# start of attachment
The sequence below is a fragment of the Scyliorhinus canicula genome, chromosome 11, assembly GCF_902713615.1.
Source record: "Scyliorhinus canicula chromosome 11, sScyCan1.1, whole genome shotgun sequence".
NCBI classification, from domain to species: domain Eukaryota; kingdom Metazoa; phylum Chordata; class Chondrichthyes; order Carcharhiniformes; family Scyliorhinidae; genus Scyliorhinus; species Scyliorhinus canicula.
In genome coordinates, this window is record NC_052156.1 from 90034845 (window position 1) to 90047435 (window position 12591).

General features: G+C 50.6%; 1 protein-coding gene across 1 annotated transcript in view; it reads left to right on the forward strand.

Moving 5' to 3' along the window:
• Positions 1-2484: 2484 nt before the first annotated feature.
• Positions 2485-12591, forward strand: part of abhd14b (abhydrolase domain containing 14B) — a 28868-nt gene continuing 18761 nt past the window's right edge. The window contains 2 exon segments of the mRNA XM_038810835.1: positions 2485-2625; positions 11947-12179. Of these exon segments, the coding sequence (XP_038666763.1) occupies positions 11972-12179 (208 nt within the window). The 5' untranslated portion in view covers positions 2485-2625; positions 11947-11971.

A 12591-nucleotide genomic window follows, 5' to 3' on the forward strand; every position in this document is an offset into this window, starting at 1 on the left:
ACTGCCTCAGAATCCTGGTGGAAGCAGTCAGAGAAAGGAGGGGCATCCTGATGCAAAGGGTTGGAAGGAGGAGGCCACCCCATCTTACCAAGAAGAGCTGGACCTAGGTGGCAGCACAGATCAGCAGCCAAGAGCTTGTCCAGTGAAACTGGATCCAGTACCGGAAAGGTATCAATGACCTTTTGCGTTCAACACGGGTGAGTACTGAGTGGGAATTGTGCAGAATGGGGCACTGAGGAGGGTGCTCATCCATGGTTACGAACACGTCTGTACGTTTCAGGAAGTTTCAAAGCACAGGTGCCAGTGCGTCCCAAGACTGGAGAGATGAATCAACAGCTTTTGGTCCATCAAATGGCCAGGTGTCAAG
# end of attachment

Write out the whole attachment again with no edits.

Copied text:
The sequence below is a fragment of the Scyliorhinus canicula genome, chromosome 11, assembly GCF_902713615.1.
Source record: "Scyliorhinus canicula chromosome 11, sScyCan1.1, whole genome shotgun sequence".
NCBI classification, from domain to species: domain Eukaryota; kingdom Metazoa; phylum Chordata; class Chondrichthyes; order Carcharhiniformes; family Scyliorhinidae; genus Scyliorhinus; species Scyliorhinus canicula.
In genome coordinates, this window is record NC_052156.1 from 90034845 (window position 1) to 90047435 (window position 12591).

General features: G+C 50.6%; 1 protein-coding gene across 1 annotated transcript in view; it reads left to right on the forward strand.

Moving 5' to 3' along the window:
• Positions 1-2484: 2484 nt before the first annotated feature.
• Positions 2485-12591, forward strand: part of abhd14b (abhydrolase domain containing 14B) — a 28868-nt gene continuing 18761 nt past the window's right edge. The window contains 2 exon segments of the mRNA XM_038810835.1: positions 2485-2625; positions 11947-12179. Of these exon segments, the coding sequence (XP_038666763.1) occupies positions 11972-12179 (208 nt within the window). The 5' untranslated portion in view covers positions 2485-2625; positions 11947-11971.

A 12591-nucleotide genomic window follows, 5' to 3' on the forward strand; every position in this document is an offset into this window, starting at 1 on the left:
ACTGCCTCAGAATCCTGGTGGAAGCAGTCAGAGAAAGGAGGGGCATCCTGATGCAAAGGGTTGGAAGGAGGAGGCCACCCCATCTTACCAAGAAGAGCTGGACCTAGGTGGCAGCACAGATCAGCAGCCAAGAGCTTGTCCAGTGAAACTGGATCCAGTACCGGAAAGGTATCAATGACCTTTTGCGTTCAACACGGGTGAGTACTGAGTGGGAATTGTGCAGAATGGGGCACTGAGGAGGGTGCTCATCCATGGTTACGAACACGTCTGTACGTTTCAGGAAGTTTCAAAGCACAGGTGCCAGTGCGTCCCAAGACTGGAGAGATGAATCAACAGCTTTTGGTCCATCAAATGGCCAGGTGTCAAG